Amasa J. Parker for appellants. The creation of the dam and tannery by Brown could not affect the rights of the owner of the other undivided half of the grist-mill property or his grantees. (1 Chitty's Pl., 53 ; Sedgworth v. Overend, 7 Durn. & East, 279; Hutchinson v. Chase, 39 Me., 508; Odiome v. Lyford, 9 N. H., 502; Great Falls v. Martin, 15 N. H., 412; 3 Kent's Com., 436; 2 Hilliard's Abr., 118; May v. Parker, 12 Pick., 34; Washburn on Easements, 29; Portmore v. Bunn, 3 Dowl. & Ryland, 145; Collins v. Prentice, 15 Conn., 423; Marshall v. Trumbull, 28 id., 183; Watkins v. Peck, 13 N. H., 360, 381; Bartlett v. Harlow, 12 Mass., 348; Domat's Civil Law, Cush. ed., $ 1035; Louis. Civil Code, art. 734; 3 Tonilier Droit Civil Fr., 418, 420; Lalaure Traite des Servitudes Reelles, 38.) The easement claimed is not mentioned in and did not pass by the deed. (Tabor

(Tabor v. Bradley, 2 Bosw., 546; affirmed, 18 N. Y., 109; Randall v. McLaughlin, 10 Allen, 366; Ammidown v. Granite Bank, 8 id., 285.)

N. C. Moak for respondent. The acts and declarations of a party in possession of lands, as to the nature and extent of his interest, are competent evidence against any person claiming under him. (Waring v. Warren, 1 Johns., 340 ; Jackson v. Bard, 4 id., 230; Jackson v. Call, 10 id., 377; Jackson v. Ogden, 4 id., 140; Pitts v. Wilder, 1 N. Y., 525.) A new trial should not be granted for the admission of improper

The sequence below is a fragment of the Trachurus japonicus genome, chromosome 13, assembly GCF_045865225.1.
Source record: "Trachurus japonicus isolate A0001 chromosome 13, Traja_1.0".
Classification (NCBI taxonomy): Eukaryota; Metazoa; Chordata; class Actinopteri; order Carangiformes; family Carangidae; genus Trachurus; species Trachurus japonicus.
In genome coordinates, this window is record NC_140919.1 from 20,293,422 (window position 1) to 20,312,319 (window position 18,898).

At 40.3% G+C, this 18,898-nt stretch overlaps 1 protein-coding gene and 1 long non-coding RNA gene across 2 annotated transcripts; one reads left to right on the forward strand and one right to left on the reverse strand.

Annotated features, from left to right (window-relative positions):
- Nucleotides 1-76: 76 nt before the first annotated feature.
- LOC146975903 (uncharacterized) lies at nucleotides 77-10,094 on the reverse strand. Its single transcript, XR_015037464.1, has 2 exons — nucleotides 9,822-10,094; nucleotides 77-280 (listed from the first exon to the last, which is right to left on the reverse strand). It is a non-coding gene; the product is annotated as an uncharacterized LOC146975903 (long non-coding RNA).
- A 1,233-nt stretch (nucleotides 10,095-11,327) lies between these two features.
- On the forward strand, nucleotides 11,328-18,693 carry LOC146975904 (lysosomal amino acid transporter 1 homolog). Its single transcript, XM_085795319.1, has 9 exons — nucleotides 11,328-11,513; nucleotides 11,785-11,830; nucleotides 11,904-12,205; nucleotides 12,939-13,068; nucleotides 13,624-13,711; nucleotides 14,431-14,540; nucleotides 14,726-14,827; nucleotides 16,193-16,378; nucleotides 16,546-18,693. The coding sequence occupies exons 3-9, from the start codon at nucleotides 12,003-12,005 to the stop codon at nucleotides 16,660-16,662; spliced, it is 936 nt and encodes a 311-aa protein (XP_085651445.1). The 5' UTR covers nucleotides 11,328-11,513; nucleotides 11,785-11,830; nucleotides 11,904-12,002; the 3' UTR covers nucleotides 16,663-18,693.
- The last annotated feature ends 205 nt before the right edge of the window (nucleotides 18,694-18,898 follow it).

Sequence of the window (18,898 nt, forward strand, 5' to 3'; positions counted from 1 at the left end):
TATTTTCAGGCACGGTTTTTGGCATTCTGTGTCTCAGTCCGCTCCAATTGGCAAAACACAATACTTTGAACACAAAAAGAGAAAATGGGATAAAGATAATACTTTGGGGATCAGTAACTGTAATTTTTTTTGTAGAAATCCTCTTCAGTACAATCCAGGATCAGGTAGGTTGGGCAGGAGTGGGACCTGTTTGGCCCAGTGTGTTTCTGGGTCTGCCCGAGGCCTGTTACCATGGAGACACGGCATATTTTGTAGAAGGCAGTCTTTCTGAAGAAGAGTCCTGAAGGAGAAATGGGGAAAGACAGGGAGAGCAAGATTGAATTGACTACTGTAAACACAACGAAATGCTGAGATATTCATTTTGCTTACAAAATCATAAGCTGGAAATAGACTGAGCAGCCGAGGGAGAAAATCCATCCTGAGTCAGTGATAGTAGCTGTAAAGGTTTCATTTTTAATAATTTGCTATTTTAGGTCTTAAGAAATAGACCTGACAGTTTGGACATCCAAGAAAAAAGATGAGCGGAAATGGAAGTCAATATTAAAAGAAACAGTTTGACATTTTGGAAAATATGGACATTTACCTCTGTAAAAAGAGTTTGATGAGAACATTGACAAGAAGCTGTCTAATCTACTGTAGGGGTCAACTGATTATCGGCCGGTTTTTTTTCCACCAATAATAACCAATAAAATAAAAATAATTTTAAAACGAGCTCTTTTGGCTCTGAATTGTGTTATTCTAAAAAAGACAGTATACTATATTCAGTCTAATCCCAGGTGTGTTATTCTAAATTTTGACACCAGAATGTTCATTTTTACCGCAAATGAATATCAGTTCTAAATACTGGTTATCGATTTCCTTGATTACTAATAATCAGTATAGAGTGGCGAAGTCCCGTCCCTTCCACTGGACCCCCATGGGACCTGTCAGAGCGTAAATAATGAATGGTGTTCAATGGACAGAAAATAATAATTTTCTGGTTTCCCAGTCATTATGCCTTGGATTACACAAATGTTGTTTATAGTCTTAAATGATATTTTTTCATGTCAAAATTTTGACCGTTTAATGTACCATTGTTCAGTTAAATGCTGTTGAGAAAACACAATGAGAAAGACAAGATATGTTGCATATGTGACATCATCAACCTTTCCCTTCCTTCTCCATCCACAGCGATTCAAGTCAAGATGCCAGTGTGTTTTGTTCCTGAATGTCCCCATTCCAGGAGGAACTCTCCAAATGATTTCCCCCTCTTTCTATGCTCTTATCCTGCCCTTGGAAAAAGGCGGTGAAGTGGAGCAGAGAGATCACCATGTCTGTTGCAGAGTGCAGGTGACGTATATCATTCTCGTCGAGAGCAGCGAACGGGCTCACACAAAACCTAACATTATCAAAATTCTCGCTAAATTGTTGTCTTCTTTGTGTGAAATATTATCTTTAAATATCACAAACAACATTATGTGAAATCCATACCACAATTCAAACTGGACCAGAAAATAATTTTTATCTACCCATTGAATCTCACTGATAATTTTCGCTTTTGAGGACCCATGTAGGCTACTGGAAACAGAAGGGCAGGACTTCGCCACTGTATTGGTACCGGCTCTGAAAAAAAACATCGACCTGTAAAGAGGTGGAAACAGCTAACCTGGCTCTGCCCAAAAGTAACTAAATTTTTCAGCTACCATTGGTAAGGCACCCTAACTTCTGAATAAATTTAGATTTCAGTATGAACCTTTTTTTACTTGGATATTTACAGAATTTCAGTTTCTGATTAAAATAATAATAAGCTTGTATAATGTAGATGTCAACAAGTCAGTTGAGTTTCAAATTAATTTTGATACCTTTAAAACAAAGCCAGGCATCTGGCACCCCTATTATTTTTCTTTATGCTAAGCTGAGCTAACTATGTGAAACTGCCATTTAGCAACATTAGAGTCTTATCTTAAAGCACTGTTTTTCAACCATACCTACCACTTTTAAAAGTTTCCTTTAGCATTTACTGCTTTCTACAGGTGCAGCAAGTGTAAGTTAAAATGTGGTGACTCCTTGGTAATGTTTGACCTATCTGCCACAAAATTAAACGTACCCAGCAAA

evidence where the court cannot see that the evidence had any bearing upon the issue, and could not possibly have had any influence upon the verdict. (1 Duer, 412; 16 Johns., 90; 3 Cow., 618; 1 Comst., 519; 2 id., 193; Ashley v. Marshall, 29 N. Y., 494, 503.) Brown having created the burden complained of upon the grist-mill property, for the benefit and previous to the conveyance of the tannery property, neither

SICKELS. VOL. IV. 9

Statement of case.